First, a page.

Sunday, December 20, 2009


Step Up and MOVE!

(sent to the New York Times) I am writing in response to the article on August 5, 2007, in the Arts and Leisure’s section called “Often on Point But Rarely In Charge”, by Claudia La Rocco. Having worked in the ballet world for nearly four decades as a dancer, choreographer, artistic director, producer, as well as having viewed thousands of performances in dance and theater disciplines, I found the article lacking in many ways.

Female choreographers and directors have always played vital roles in ballet. In fact, many ballet companies were founded by women – American Ballet Theater, Britain’s Royal Ballet, The National Ballet of Canada, The Australian Ballet, The National Ballet of Cuba, Ballet de Monterrey, and ballet companies in Atlanta, Pennsylvania, Boston and Houston, as well as many others.

Perhaps an even more relevant topic would have been, what is missing in current artistic leadership and how that impacts the future of ballet as a performing art. I believe the essential ingredients of vision and relevancy, are not always there.

An artist of vision produces a product that is fresh, vital, alive, engaging, provocative, illuminating or disturbing, and most of all ‘memorable’. Two aspects of vision in a ballet organization are its identity (we are a company that produces dance), and its character (defined by the artist). An artistic director should lead a ballet company to discover and nourish its distinction, its flavor, its relevancy. In so many ways distinction is missing today. Dance is about movement, and without vision the field has become mired in sameness - stuck. I believe that this lack of vision is in direct proportion to the loss of audience.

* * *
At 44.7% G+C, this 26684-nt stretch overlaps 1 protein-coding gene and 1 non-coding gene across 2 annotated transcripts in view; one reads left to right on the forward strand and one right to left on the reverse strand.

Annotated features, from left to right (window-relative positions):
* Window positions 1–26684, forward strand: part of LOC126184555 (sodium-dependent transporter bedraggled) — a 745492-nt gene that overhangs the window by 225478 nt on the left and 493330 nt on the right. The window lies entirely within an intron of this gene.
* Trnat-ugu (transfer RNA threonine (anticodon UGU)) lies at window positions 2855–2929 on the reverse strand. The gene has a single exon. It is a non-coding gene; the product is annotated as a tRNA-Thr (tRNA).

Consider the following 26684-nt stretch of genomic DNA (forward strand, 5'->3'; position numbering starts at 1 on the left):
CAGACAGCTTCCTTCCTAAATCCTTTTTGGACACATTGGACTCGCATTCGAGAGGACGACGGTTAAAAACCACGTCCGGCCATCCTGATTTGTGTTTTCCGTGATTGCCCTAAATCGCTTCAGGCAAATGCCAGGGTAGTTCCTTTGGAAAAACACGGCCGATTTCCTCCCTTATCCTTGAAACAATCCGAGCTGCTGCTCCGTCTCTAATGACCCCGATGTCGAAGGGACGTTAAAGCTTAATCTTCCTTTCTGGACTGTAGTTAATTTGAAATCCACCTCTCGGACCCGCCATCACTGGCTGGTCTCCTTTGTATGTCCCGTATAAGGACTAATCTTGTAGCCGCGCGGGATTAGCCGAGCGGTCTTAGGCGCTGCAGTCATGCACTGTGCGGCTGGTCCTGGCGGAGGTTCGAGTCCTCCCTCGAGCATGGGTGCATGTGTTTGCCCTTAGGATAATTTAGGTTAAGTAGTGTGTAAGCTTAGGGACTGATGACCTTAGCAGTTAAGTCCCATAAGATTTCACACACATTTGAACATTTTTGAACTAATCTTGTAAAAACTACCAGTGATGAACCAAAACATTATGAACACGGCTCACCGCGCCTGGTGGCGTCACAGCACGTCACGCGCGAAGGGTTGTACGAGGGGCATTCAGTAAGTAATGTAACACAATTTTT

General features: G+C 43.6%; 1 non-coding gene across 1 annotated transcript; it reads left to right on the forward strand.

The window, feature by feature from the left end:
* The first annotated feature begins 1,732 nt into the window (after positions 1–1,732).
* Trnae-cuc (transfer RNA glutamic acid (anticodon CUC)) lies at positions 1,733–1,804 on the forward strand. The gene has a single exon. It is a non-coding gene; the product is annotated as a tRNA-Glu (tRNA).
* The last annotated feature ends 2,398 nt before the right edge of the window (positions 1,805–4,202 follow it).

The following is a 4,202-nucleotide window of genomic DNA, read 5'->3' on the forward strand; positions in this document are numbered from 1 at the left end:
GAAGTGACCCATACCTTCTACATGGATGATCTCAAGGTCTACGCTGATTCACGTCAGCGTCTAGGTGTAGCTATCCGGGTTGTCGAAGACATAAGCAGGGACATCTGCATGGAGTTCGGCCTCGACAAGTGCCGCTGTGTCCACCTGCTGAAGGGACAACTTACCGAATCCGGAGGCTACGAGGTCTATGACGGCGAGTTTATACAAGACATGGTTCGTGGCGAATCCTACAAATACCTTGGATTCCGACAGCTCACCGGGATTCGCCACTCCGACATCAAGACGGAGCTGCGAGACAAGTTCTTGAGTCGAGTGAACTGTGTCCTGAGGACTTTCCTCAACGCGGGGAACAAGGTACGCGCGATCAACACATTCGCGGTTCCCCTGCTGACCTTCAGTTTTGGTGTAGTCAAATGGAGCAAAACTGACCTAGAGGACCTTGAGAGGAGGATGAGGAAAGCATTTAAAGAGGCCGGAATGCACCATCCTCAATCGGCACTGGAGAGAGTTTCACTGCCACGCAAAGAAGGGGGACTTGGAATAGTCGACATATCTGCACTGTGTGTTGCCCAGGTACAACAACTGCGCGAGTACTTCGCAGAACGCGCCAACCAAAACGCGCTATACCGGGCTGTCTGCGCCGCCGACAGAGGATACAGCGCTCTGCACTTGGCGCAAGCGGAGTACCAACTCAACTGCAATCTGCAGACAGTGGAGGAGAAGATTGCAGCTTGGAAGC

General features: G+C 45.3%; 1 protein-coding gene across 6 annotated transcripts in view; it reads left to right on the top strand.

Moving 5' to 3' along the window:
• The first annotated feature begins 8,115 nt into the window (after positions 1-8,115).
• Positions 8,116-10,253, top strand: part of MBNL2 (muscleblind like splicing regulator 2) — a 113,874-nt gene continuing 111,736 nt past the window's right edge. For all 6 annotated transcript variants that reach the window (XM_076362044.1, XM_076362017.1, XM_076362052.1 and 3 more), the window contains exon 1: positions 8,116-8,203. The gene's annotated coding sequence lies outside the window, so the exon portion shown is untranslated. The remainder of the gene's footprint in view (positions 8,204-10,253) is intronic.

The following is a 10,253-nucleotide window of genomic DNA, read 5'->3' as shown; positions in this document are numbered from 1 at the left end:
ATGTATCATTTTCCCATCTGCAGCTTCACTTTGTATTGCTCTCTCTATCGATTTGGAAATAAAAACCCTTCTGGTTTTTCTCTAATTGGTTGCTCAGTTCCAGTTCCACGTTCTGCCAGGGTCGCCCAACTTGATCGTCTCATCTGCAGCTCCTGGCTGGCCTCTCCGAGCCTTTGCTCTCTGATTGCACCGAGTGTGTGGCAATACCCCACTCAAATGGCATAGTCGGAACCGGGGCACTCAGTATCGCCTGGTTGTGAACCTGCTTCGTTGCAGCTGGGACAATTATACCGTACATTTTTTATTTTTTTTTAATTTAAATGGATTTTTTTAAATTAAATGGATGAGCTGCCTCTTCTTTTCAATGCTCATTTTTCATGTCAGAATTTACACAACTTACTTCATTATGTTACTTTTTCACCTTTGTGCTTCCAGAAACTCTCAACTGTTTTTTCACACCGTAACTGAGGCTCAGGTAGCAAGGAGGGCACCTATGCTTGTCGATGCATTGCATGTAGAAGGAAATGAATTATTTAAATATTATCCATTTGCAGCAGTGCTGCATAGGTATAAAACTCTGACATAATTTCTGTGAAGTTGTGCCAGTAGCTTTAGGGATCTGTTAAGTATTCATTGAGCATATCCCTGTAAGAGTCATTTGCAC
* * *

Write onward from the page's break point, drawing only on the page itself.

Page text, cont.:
What is absolutely essential is the necessity for education in all areas within the field. Audience development and board education, especially when it comes time to select a director, are key components. The all too frequent challenges of tenuous financial support, mismanagement, and board control only defeat the quality of the product.

My point then, is twofold. The first one is that there are qualified women of vision out there to be considered, if so recognized. This allows more opportunities for identifying leaders with vision. The second point is that if men are at the helm of the current artistic leadership in ballet, then they are also responsible for what is lacking.

What’s my advice? Women step up! And, those at the helm - take your head out of your butt, and move forward!

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